The first-quarter of 2015 was the most profitable for the container industry in four years, the analysts say, with a preliminary estimated operating margin of about 8 percent. Unlike in previous quarters when only a handful of lines – usually Maersk Line and CMA CGM – made significant headway, this time every one of our 10 sample carriers were in the black.
Carriers’ success in the first three months was achieved due to continued lower unit costs, which have offset weakening freight rates. Drewry calculates that average unit revenues were down by 6 percent year-on-year, but this was more than covered by an 11 percent fall in unit costs.
However, the maritime researchers question whether this profitability can weather the coming tide of newbuilds slotted for delivery in the second half of 2015. From June onwards there will be a minimum of 100,000 TEUs added to the world container fleet per month, with July seeing twice that amount.
Drewry says if shipping lines continue to focus on costs, which are largely out of their control, they will be subject to the vagaries of the energy market. In order to have a profitable year, they will need the peak season to be better-than-average to achieve ship load factors that would support rate increases. Otherwise their income statements will turn red once again.
U.S. ag exports expected to drop $12 billion in FY2015
USDA trade analysts are expecting a $12 billion year-over-year decline in U.S. ag exports in FY 2015, mainly due to the strong U.S. dollar.
The agency forecasts a $12 billion decline from FY 2014, from $152.5 billion to $140.5 billion.
"Movements in exchange rates are a leading factor explaining movements in U.S. exports, since they are a key determinant of the relative price of U.S. agricultural products in global markets," reports the USDA’s Economic Research Service and Foreign Agricultural Service.
The export value of grains and feeds are predicted to fall by nearly $6 billion. Oilseed exports are expected to decline nearly $4 billion, and livestock, poultry and dairy are expected to drop by $2.5 billion.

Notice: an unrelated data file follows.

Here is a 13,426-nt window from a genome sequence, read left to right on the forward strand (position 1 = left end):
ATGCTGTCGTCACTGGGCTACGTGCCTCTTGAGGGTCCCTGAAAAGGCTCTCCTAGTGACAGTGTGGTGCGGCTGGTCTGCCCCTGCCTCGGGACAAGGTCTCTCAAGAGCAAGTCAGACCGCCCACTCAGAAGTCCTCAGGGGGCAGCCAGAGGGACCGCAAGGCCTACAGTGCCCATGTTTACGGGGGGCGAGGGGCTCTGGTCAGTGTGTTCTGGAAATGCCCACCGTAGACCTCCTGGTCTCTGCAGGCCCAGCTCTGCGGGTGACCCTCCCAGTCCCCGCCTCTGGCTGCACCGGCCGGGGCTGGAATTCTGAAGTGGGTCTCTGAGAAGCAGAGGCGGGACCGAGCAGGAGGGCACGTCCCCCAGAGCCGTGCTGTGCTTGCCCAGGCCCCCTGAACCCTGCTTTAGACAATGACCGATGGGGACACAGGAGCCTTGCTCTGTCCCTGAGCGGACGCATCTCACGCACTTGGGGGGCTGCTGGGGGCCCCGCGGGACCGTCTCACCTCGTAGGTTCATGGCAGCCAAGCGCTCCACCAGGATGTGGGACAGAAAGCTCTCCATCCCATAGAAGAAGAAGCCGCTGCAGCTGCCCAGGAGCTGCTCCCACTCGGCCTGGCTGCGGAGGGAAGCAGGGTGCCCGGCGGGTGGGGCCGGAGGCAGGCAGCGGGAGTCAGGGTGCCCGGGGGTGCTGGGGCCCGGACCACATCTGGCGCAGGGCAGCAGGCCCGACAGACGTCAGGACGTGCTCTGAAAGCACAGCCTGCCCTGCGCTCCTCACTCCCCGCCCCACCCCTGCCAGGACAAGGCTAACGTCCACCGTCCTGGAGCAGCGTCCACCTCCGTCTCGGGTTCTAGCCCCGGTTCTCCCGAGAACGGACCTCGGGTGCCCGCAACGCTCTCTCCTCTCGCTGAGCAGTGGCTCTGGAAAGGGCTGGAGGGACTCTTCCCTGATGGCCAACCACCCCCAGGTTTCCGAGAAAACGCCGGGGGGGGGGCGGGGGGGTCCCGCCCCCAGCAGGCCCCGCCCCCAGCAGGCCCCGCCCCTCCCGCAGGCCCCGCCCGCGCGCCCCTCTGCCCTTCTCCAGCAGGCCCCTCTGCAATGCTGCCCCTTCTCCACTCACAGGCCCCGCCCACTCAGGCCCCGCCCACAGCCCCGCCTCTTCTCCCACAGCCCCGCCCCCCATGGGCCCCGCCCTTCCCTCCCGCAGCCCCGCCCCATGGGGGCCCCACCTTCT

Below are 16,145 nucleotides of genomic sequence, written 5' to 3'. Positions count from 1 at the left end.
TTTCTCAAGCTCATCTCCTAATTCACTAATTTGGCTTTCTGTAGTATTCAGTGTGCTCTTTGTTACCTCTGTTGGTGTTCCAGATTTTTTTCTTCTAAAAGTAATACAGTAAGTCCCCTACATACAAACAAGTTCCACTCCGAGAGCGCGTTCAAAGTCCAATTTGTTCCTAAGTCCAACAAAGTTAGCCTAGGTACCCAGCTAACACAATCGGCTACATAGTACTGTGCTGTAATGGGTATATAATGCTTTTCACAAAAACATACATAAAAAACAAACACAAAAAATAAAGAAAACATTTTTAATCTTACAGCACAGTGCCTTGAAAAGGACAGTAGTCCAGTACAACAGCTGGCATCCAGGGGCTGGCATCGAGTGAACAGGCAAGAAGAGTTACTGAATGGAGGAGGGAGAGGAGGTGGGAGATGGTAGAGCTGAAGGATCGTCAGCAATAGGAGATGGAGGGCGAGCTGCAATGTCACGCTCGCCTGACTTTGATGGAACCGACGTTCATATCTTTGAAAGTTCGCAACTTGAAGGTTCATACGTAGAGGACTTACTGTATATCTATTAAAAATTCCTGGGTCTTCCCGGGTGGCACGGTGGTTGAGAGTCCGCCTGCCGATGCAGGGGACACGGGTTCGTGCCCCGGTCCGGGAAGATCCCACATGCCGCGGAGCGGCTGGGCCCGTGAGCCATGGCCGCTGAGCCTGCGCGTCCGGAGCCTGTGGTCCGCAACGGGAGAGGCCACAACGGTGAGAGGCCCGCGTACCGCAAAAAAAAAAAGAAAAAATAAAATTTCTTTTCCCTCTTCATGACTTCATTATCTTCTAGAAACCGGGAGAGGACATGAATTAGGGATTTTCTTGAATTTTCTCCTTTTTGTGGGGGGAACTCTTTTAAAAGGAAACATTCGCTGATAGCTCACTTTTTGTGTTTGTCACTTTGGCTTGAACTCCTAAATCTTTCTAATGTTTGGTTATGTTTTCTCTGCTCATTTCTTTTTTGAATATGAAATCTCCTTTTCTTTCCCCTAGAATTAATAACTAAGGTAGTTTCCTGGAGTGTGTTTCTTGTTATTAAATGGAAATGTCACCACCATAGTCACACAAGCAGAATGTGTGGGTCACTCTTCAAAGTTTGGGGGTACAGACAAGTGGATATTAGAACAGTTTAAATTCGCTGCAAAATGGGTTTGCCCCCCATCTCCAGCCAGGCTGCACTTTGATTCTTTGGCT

If realized, FY 2015 would be the lowest level of exports since FY 2012.
U.S. imports of ag products are forecast to yield a record $117 billion this fiscal year, an increase of $7.8 billion over FY 2014.
Appreciation of the dollar has accelerated significantly in the largest U.S. agricultural export markets, reflecting the relatively strong and stable U.S. economy. The dollar is expected to appreciate almost 25 percent against the euro, USDA reported in its most recent Outlook for U.S. Agricultural Trade.
While long-term growth in ag exports is largely driven by growth in foreign income, changes in exchange rates are primary factors determining year-to-year variations in exports, according to the ERS.
Terminal operator PSA expands into southwest region of China
Port operator PSA International has expanded into China's south-western region with a joint venture to run a new container terminal in Guangxi province, according to a company press release.
PSA said that the Beibu Gulf-PSA International Container Terminal in Qinzhou would serve Guangxi, Sichuan, Chongqing and Hunan. The terminal will also connect the region to key shipping routes linking China to Southeast Asia, East Africa and the Mediterranean.
PSA said it signed the joint venture with Beibu Gulf Port Group and shipping line Pacific International Lines.
The San Diego Unified Port District has nominated long-time port executive Randa Coniglio as its new president and CEO after a nationwide search.
The port’s board is predicted to approve the selection of Coniglio, currently executive vice president of operations, this week. She will be the first female CEO in the port’s 52-year history.
"Randa is a focused, diligent and highly creative leader who consistently delivers strong outcomes," said Chairman Dan Malcolm. "This, combined with her track record in gaining the trust of stakeholders, achieving consensus and maintaining long-term, mutually beneficial relationships truly set her apart as the best candidate for this position."
The previous CEO, Wayne Darbeau, was ousted a year ago after asking port tenants for help finding his son a summer job.
Coniglio joined the port in 2000 after a 13-year private sector career in real estate development and portfolio management. During her tenure at the port, she has been promoted six times. She started as a manager in the agency’s real estate department.